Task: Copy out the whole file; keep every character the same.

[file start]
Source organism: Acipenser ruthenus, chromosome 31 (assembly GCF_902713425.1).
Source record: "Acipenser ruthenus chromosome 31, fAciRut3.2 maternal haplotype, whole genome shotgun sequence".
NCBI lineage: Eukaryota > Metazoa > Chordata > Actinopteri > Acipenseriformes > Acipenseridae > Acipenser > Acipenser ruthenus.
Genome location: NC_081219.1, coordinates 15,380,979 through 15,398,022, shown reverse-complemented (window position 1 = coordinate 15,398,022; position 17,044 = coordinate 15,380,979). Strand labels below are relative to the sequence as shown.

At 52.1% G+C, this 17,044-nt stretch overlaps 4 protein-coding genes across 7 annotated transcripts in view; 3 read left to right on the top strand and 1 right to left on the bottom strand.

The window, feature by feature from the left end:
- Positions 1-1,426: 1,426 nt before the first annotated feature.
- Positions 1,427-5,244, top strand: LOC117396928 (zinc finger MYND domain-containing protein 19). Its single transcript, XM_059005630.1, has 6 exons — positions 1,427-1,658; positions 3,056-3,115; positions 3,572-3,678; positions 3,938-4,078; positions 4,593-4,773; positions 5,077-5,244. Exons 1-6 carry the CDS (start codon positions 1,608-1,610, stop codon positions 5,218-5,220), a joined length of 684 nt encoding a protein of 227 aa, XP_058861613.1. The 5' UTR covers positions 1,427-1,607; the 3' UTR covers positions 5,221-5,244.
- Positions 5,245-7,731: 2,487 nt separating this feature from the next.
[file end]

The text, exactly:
Source organism: Acipenser ruthenus, chromosome 31 (assembly GCF_902713425.1).
Source record: "Acipenser ruthenus chromosome 31, fAciRut3.2 maternal haplotype, whole genome shotgun sequence".
NCBI lineage: Eukaryota > Metazoa > Chordata > Actinopteri > Acipenseriformes > Acipenseridae > Acipenser > Acipenser ruthenus.
Genome location: NC_081219.1, coordinates 15,380,979 through 15,398,022, shown reverse-complemented (window position 1 = coordinate 15,398,022; position 17,044 = coordinate 15,380,979). Strand labels below are relative to the sequence as shown.

At 52.1% G+C, this 17,044-nt stretch overlaps 4 protein-coding genes across 7 annotated transcripts in view; 3 read left to right on the top strand and 1 right to left on the bottom strand.

The window, feature by feature from the left end:
- Positions 1-1,426: 1,426 nt before the first annotated feature.
- Positions 1,427-5,244, top strand: LOC117396928 (zinc finger MYND domain-containing protein 19). Its single transcript, XM_059005630.1, has 6 exons — positions 1,427-1,658; positions 3,056-3,115; positions 3,572-3,678; positions 3,938-4,078; positions 4,593-4,773; positions 5,077-5,244. Exons 1-6 carry the CDS (start codon positions 1,608-1,610, stop codon positions 5,218-5,220), a joined length of 684 nt encoding a protein of 227 aa, XP_058861613.1. The 5' UTR covers positions 1,427-1,607; the 3' UTR covers positions 5,221-5,244.
- Positions 5,245-7,731: 2,487 nt separating this feature from the next.